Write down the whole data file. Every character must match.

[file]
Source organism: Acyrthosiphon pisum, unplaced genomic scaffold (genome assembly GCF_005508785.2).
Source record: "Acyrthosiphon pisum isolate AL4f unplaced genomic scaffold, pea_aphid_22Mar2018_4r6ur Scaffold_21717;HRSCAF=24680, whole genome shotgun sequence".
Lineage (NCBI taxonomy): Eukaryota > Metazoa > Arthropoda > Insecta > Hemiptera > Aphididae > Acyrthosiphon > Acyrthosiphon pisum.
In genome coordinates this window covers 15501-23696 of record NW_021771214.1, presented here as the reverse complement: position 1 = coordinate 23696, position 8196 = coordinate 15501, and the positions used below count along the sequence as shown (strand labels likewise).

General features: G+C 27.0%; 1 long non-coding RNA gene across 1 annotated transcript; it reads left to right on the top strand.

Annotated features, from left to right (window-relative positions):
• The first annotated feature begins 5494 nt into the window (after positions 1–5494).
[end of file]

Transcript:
Source organism: Acyrthosiphon pisum, unplaced genomic scaffold (genome assembly GCF_005508785.2).
Source record: "Acyrthosiphon pisum isolate AL4f unplaced genomic scaffold, pea_aphid_22Mar2018_4r6ur Scaffold_21717;HRSCAF=24680, whole genome shotgun sequence".
Lineage (NCBI taxonomy): Eukaryota > Metazoa > Arthropoda > Insecta > Hemiptera > Aphididae > Acyrthosiphon > Acyrthosiphon pisum.
In genome coordinates this window covers 15501-23696 of record NW_021771214.1, presented here as the reverse complement: position 1 = coordinate 23696, position 8196 = coordinate 15501, and the positions used below count along the sequence as shown (strand labels likewise).

General features: G+C 27.0%; 1 long non-coding RNA gene across 1 annotated transcript; it reads left to right on the top strand.

Annotated features, from left to right (window-relative positions):
• The first annotated feature begins 5494 nt into the window (after positions 1–5494).